IFFR x Brainstorm Radio mixtape

02 June 2021

Le Boug Doug Film Still

We proudly present the IFFR x Brainstorm Radio mixtape: 15 songs picked by French filmmaker Théo Jollet, whose musical mid-length film Le Boug Doug is now showing at IFFR 2021.

What is cinema without music? For Théo Jollet (27): nothing. The French filmmaker debuts Le Boug Doug at IFFR 2021. It’s a raw, surreal smalltown-gangster fairy tale starring rappers and a singer in the leading roles. Le Boug Doug starts with a song: three guys in a car blasting hip hop and rapping along at the top of their lungs. Music dictates the beat of the film, with a hypnotic musical interlude and an ending slightly reminiscent of Kimye’s extraordinary Bound 2 video

So, who better than Jollet to create the soundtrack for IFFR’s June chapter? For Brainstorm Radio and IFFR, he submitted a selection of songs for Rotterdam DJ Yannick Mortier a.k.a. Pierrot to work his magic on. The concept of the Brainstorm Radio platform: using curated mixtapes to build a bridge between visual artists and what inspires them to create.

What came first in Le Boug Doug, the music or the story?
“It started with a character, Doug. The idea was to have a Euro-gangsta figure. A young guy, kind of lost, living off of small theft. When writing, I discovered SpaceGhostPurpp. His album BLVCKLVND Rvdx 66.6 is one steady stream of music with no stops or pauses. It gave me the perfect ambience to write. I started wondering: what if I produced a film using rappers as actors, to create a musical film within the culture I’m so familiar with? Not the typical Paris suburbs, but the in-between countryland, the little cities. So, the character came first, then came the rap influence.

Rappers get visuals. You can point a camera at them and they do improv, which brings such a natural vibe to anything they do. Then there is Kiala Ogawa, who plays the mystical feminine entity. She is the singer of Kodäma, and is used to playing trip-hop and jazz. Kiala got involved because she wanted to try something different: to sing in a rap production. The soundtrack was written together with the actor-musicians, and OgRask did the production – that was a game changer. It was really radical, which led to an amazing mix of music.”




You contributed as well, meaning you’re not just a filmmaker anymore.
“Directing the musical aspect was great. Normally I’d give this job to someone else, but I’ve got close tiesto music. I enjoy building a film, but I also enjoy creating a musical narrative. Same goes for this mixtape.”

Yes, please elaborate! What are we listening to here?
“It’s a collection of songs that are related to phases in my life. The Brad Mehldau cover – Radiohead songs in there represent the rock period in my younger days. Then there’s some rap on the playlist, because that came next, and also songs related to cinema. There’s The McIntosh County Shouters from True Detective season one, because of the relationship with the landscapes, the story and the musical rhyme which touched me a lot. Then there is My Little Rooster from Harmony Korine’s Gummo, which influences literally everything I do.”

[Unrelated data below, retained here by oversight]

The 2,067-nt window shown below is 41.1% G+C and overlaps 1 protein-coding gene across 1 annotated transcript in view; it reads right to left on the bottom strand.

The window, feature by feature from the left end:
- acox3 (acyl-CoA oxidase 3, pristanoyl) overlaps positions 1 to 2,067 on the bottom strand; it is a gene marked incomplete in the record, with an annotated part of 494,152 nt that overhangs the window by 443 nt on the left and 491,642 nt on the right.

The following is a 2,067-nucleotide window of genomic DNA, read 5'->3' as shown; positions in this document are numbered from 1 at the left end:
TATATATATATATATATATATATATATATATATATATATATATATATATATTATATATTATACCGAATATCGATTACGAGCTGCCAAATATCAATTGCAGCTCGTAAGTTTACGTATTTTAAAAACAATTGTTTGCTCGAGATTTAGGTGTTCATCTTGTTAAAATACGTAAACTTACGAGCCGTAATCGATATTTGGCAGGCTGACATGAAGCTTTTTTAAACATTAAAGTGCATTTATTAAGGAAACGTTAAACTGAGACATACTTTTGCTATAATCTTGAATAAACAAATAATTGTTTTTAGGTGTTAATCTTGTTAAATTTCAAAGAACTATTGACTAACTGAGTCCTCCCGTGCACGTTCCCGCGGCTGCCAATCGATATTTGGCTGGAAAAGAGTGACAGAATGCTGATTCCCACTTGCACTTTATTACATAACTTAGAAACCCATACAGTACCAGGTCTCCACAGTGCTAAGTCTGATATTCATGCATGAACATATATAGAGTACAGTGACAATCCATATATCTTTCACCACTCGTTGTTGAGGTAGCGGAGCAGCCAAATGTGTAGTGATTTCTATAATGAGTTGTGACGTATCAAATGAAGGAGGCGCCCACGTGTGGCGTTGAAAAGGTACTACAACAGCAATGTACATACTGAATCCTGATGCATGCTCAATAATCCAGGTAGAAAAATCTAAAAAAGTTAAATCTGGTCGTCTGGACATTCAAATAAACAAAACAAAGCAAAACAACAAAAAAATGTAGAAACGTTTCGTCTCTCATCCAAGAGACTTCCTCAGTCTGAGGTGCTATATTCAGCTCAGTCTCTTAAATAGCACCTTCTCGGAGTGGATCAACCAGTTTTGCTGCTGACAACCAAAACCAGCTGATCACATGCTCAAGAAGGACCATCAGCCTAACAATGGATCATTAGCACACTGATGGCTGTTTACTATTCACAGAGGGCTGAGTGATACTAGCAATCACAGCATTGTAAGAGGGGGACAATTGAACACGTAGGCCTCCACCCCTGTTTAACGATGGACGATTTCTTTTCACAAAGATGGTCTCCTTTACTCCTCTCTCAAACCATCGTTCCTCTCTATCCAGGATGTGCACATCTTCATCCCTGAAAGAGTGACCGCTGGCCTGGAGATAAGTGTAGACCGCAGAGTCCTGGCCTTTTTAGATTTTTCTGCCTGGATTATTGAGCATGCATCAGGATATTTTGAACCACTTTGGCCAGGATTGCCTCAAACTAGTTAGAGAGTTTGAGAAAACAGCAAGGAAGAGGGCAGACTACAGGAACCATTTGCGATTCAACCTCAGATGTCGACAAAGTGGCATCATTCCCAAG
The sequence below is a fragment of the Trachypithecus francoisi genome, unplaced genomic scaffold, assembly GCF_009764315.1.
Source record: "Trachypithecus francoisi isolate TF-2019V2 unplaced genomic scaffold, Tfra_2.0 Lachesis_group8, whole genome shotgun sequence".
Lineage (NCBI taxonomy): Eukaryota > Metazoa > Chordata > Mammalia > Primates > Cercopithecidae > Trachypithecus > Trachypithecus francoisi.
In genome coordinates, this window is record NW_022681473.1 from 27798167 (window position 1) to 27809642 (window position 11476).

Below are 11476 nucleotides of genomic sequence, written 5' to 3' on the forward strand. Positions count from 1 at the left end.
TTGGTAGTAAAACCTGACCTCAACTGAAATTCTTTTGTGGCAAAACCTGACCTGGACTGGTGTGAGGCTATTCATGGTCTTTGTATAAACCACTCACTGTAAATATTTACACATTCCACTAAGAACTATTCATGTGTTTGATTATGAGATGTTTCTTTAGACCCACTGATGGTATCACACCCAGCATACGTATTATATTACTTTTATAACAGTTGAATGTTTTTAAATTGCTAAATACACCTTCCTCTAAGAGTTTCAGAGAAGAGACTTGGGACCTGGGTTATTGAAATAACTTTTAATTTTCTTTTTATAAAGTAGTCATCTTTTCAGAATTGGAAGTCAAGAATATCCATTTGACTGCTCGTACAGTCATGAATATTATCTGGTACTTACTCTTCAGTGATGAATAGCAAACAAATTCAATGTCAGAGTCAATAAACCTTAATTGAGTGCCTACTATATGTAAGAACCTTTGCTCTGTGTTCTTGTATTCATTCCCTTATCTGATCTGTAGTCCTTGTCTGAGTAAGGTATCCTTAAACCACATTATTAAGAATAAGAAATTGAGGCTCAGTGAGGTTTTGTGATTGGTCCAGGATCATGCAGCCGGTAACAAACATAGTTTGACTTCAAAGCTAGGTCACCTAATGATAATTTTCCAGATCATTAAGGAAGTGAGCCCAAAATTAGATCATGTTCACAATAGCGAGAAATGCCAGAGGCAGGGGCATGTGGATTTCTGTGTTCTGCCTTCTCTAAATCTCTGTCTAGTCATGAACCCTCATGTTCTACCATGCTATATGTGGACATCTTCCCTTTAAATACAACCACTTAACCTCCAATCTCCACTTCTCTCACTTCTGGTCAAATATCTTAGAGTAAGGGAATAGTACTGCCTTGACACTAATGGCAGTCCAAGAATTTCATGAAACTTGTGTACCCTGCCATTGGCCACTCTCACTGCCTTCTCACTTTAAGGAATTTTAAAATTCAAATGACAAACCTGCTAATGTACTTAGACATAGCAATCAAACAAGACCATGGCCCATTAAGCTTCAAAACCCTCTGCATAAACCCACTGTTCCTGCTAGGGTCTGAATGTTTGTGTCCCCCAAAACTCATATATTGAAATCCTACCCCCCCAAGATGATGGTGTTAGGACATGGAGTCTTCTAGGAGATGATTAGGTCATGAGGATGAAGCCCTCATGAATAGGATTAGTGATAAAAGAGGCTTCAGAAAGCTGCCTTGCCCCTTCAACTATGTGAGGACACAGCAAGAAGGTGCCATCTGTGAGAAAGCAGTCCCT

A biographical mixtape.
“Absolutely, it’s my biography in music. I also happen to share my life with an Italian woman, hence the Italian influences. A tradition of Sicilian songs, which brings me images in mind I otherwise wouldn’t have dreamed of. Then there is electronic music, like Aphex Twin, and underground rappers like Wall$treet 2VS, who stars in Le Boug Doug. And did you hear the grindcore part? When making my short film Global Terroir, I discovered the band Pulmonary Fibrosis. I understood the melody and vibe. It opened me to music I was unwilling to listen to before.”

What film has the best soundtrack?
“Besides Gummo? That’s hard. Actually, I think Suspiria might be the soundtrack that marked me the most. And recently, I watched American Honey. It was funny, because I was expecting a typical road trip soundtrack with a candy-type of film. Instead it was this super-long film that takes place inside this van full of people that don’t know what to do with their life. That spoke to me, because one of the places I like listening to music the most is in the car.” 

Your Brainstorm Radio mixtape comes with a quote: “Music is the purest and more direct form of emotion.” Please explain!
“I love filmmaking, but it’s such a painful process. ‘Doing film is handling loss’, a teacher of mine once said. You start with a script, a fantasy. Then comes the money aspect: you can’t do this, you can’t do that. You try to manage what you can with what you have. Music is so much more direct. I’ve been playing a little guitar. You can play one string and come up with an amazing song.”

The idea is also the product.
“Exactly. You spend 6 months on a film, and when you’re finished you don’t like it anymore. You have to step back for a few months before you can say: OK, this is good, this is what I wanted to do, but it can take up to a year to get there. After making a film, I feel I never want to do this again. I’m tired, out of money, I have to get up at 5 am each day. Then one day later you think: what’s the next project? It’s an amazing process, but it’s very painful – exactly because you put your heart and soul into it.”

And then your film ends up at IFFR.
“Mission accomplished!”

Thank you Théo, enjoy the festival!

Special collaboration

The release of this mixtape is the first collaboration between Brainstorm Radio and IFFR

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